|NYPL Rose Reading Room (photo by Paul Lowry)|
Noted architectural historian Francis Morrone delivered a beautifully illustrated slide lecture on the architecture and decoration of the 42nd Street Library to LANDMARK WEST! guests and fellow advocates for the 42nd Street Library last week. Co-authored with the late great Henry Hope Reed, Francis Morrone’s book, The New York Public Library: The Architecture and Decoration of the Stephen A. Schwarzman Building, presents the fascinating history of the library building and its many exquisitely-detailed architectural ornaments. With lush photography and his characteristically engaging style, Francis drew our attention to the details that make the 42nd Street Library a rich Beaux Arts treasure, of which the sumptuous marble-clad Astor Hall, the intricately carved wooden ceiling of Gottesman Hall by master carver Maurice Grieve, and the monumental bronze flagpole bases are just a few examples.
|A sectional view of the New York Public Library (1911)
A New York City Individual Landmark and widely regarded as a masterpiece designed by the firm Carrère and Hastings in 1911, this careful study of the library’s significance is newly relevant in the context of the Central Library Plan. In addition to closing and selling off two branch libraries, a major component of the plan threatens to demolish the historic book stacks and install a new circulating library. The book stacks, which sit directly below the main reading room and provide structural support for the expansive space above, were an innovative feature of the library’s original program as conceived by the library’s first director, John Shaw Billings. The placement of the stacks below the reading room allowed for the swift delivery of materials to library patrons.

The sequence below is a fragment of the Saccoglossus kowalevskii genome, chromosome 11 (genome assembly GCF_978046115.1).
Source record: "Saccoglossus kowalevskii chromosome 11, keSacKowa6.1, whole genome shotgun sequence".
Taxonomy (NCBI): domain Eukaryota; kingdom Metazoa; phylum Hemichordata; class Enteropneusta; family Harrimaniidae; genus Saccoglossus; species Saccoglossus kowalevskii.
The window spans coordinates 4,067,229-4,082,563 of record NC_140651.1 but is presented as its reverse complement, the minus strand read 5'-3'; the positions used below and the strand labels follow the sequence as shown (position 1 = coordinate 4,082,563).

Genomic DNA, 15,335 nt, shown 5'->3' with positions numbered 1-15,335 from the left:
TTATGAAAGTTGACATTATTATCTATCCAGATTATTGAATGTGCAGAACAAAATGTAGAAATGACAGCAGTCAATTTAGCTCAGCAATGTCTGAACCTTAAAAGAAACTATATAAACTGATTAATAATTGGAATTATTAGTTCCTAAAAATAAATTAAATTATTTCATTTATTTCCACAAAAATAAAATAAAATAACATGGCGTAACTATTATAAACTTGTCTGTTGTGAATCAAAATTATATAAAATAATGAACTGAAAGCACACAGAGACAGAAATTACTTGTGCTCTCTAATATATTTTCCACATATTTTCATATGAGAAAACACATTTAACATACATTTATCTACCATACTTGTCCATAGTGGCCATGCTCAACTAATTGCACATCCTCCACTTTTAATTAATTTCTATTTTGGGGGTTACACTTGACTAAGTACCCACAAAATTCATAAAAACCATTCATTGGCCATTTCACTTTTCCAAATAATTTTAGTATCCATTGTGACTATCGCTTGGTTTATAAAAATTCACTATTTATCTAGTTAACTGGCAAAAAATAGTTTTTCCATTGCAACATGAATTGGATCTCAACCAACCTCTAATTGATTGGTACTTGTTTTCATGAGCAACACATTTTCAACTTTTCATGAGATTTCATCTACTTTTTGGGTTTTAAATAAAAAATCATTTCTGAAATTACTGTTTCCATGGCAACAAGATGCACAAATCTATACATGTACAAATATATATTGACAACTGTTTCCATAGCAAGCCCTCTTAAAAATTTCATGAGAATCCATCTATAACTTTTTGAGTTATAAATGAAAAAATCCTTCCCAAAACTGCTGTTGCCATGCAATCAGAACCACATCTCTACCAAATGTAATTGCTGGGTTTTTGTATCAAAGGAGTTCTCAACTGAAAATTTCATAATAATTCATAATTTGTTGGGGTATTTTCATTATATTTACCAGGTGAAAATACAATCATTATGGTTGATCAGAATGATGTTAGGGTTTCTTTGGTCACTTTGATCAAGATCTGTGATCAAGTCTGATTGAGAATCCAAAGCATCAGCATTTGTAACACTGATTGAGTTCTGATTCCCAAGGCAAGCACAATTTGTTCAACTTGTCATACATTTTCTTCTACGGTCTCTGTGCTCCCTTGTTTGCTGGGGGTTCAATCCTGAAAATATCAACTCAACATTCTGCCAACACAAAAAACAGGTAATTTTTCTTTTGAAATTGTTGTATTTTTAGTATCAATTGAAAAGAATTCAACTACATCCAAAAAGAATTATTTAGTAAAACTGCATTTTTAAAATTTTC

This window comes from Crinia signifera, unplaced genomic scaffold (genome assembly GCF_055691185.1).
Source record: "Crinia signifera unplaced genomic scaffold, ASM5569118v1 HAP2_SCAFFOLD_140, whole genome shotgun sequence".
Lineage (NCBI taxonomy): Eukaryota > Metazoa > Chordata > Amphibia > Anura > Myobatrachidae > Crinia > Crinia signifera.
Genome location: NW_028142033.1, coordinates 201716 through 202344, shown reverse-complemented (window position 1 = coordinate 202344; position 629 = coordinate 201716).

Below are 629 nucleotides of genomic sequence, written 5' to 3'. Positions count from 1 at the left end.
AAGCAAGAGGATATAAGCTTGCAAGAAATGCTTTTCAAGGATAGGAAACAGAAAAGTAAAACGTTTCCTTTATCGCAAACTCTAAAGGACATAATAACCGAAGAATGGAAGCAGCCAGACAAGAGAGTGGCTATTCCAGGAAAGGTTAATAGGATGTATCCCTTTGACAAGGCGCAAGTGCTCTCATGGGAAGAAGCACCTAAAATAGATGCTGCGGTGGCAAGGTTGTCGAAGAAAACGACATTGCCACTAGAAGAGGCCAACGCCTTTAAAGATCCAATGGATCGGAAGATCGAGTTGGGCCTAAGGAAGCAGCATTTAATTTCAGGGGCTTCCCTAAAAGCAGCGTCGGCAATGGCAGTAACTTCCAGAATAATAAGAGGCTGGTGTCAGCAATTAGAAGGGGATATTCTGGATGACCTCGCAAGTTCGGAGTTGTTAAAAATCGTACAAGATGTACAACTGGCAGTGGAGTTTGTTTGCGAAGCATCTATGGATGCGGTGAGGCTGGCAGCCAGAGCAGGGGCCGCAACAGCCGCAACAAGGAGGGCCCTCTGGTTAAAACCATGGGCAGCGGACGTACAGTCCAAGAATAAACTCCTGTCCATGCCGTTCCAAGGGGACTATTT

With the destructive plans to alter the library looming, Francis Morrone’s discussion of the library’s features made the value of the building’s integrity explicitly clear. As Ada Louise Huxtable said in the Wall Street Journal in December 2012, “You don’t ‘update’ a masterpiece.”
For more information on the Central Library Plan and to get involved in efforts to save the library, get in touch with the Committee to Save the New York Public Library and Citizens Defending Libraries. If you’d like a copy of Francis Morrone’s book for $10 off the list price, contact the LW! office at 212-496-8110 or firstname.lastname@example.org.